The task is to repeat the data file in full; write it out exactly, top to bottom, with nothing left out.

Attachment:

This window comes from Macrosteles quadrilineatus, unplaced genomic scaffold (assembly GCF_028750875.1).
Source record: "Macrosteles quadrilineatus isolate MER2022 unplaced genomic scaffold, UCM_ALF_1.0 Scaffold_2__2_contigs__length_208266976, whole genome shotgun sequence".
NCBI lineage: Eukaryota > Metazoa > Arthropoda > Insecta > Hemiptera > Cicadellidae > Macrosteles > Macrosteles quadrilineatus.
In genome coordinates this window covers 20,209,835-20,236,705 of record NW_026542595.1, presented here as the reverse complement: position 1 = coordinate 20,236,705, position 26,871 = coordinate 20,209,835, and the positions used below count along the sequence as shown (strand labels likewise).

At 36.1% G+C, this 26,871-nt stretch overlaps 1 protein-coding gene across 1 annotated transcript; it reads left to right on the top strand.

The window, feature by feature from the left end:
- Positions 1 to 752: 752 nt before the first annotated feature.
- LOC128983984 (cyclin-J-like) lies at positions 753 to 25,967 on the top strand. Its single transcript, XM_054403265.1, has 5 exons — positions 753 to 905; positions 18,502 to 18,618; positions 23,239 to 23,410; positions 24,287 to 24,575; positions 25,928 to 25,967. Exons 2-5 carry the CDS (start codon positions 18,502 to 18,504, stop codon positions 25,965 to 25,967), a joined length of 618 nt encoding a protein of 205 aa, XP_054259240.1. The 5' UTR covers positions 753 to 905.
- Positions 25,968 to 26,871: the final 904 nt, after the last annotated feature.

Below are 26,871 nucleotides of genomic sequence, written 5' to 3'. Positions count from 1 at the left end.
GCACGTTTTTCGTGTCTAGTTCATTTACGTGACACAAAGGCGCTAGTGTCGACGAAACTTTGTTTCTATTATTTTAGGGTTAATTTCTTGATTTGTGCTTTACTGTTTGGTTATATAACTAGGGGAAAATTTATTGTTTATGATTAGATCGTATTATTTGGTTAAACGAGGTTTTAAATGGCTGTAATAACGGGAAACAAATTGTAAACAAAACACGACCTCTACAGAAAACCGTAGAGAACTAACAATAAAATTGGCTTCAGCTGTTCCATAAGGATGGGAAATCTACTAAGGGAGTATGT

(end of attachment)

This window comes from Macrosteles quadrilineatus, unplaced genomic scaffold (assembly GCF_028750875.1).
Source record: "Macrosteles quadrilineatus isolate MER2022 unplaced genomic scaffold, UCM_ALF_1.0 Scaffold_2__2_contigs__length_208266976, whole genome shotgun sequence".
NCBI lineage: Eukaryota > Metazoa > Arthropoda > Insecta > Hemiptera > Cicadellidae > Macrosteles > Macrosteles quadrilineatus.
In genome coordinates this window covers 20,209,835-20,236,705 of record NW_026542595.1, presented here as the reverse complement: position 1 = coordinate 20,236,705, position 26,871 = coordinate 20,209,835, and the positions used below count along the sequence as shown (strand labels likewise).

At 36.1% G+C, this 26,871-nt stretch overlaps 1 protein-coding gene across 1 annotated transcript; it reads left to right on the top strand.

The window, feature by feature from the left end:
- Positions 1 to 752: 752 nt before the first annotated feature.
- LOC128983984 (cyclin-J-like) lies at positions 753 to 25,967 on the top strand. Its single transcript, XM_054403265.1, has 5 exons — positions 753 to 905; positions 18,502 to 18,618; positions 23,239 to 23,410; positions 24,287 to 24,575; positions 25,928 to 25,967. Exons 2-5 carry the CDS (start codon positions 18,502 to 18,504, stop codon positions 25,965 to 25,967), a joined length of 618 nt encoding a protein of 205 aa, XP_054259240.1. The 5' UTR covers positions 753 to 905.
- Positions 25,968 to 26,871: the final 904 nt, after the last annotated feature.

Below are 26,871 nucleotides of genomic sequence, written 5' to 3'. Positions count from 1 at the left end.
GCACGTTTTTCGTGTCTAGTTCATTTACGTGACACAAAGGCGCTAGTGTCGACGAAACTTTGTTTCTATTATTTTAGGGTTAATTTCTTGATTTGTGCTTTACTGTTTGGTTATATAACTAGGGGAAAATTTATTGTTTATGATTAGATCGTATTATTTGGTTAAACGAGGTTTTAAATGGCTGTAATAACGGGAAACAAATTGTAAACAAAACACGACCTCTACAGAAAACCGTAGAGAACTAACAATAAAATTGGCTTCAGCTGTTCCATAAGGATGGGAAATCTACTAAGGGAGTATGT